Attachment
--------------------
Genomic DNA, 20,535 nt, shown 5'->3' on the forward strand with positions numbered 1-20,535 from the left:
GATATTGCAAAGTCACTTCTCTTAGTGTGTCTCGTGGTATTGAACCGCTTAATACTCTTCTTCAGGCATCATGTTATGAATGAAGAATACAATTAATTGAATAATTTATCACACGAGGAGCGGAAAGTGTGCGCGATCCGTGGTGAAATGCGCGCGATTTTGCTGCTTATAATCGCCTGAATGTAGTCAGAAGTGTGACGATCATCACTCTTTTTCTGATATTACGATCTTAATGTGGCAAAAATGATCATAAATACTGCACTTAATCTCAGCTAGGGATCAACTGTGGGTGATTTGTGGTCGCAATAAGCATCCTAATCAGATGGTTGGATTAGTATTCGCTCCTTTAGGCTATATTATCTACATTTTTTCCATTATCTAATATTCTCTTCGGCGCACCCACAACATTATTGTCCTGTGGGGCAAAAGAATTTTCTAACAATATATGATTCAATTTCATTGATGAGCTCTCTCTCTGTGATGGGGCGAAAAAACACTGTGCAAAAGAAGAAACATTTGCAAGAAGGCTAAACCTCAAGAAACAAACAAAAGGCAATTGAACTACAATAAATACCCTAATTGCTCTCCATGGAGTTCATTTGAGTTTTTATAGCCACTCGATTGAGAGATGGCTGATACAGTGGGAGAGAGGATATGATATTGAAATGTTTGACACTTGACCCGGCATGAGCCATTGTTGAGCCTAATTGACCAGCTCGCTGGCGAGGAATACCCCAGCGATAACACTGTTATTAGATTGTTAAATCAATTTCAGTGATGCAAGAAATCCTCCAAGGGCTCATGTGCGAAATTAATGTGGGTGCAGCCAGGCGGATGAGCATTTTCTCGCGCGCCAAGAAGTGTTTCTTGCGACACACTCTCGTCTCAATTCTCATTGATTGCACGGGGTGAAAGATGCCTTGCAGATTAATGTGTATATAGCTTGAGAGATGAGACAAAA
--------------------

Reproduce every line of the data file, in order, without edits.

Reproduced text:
Genomic DNA, 20,535 nt, shown 5'->3' on the forward strand with positions numbered 1-20,535 from the left:
GATATTGCAAAGTCACTTCTCTTAGTGTGTCTCGTGGTATTGAACCGCTTAATACTCTTCTTCAGGCATCATGTTATGAATGAAGAATACAATTAATTGAATAATTTATCACACGAGGAGCGGAAAGTGTGCGCGATCCGTGGTGAAATGCGCGCGATTTTGCTGCTTATAATCGCCTGAATGTAGTCAGAAGTGTGACGATCATCACTCTTTTTCTGATATTACGATCTTAATGTGGCAAAAATGATCATAAATACTGCACTTAATCTCAGCTAGGGATCAACTGTGGGTGATTTGTGGTCGCAATAAGCATCCTAATCAGATGGTTGGATTAGTATTCGCTCCTTTAGGCTATATTATCTACATTTTTTCCATTATCTAATATTCTCTTCGGCGCACCCACAACATTATTGTCCTGTGGGGCAAAAGAATTTTCTAACAATATATGATTCAATTTCATTGATGAGCTCTCTCTCTGTGATGGGGCGAAAAAACACTGTGCAAAAGAAGAAACATTTGCAAGAAGGCTAAACCTCAAGAAACAAACAAAAGGCAATTGAACTACAATAAATACCCTAATTGCTCTCCATGGAGTTCATTTGAGTTTTTATAGCCACTCGATTGAGAGATGGCTGATACAGTGGGAGAGAGGATATGATATTGAAATGTTTGACACTTGACCCGGCATGAGCCATTGTTGAGCCTAATTGACCAGCTCGCTGGCGAGGAATACCCCAGCGATAACACTGTTATTAGATTGTTAAATCAATTTCAGTGATGCAAGAAATCCTCCAAGGGCTCATGTGCGAAATTAATGTGGGTGCAGCCAGGCGGATGAGCATTTTCTCGCGCGCCAAGAAGTGTTTCTTGCGACACACTCTCGTCTCAATTCTCATTGATTGCACGGGGTGAAAGATGCCTTGCAGATTAATGTGTATATAGCTTGAGAGATGAGACAAAA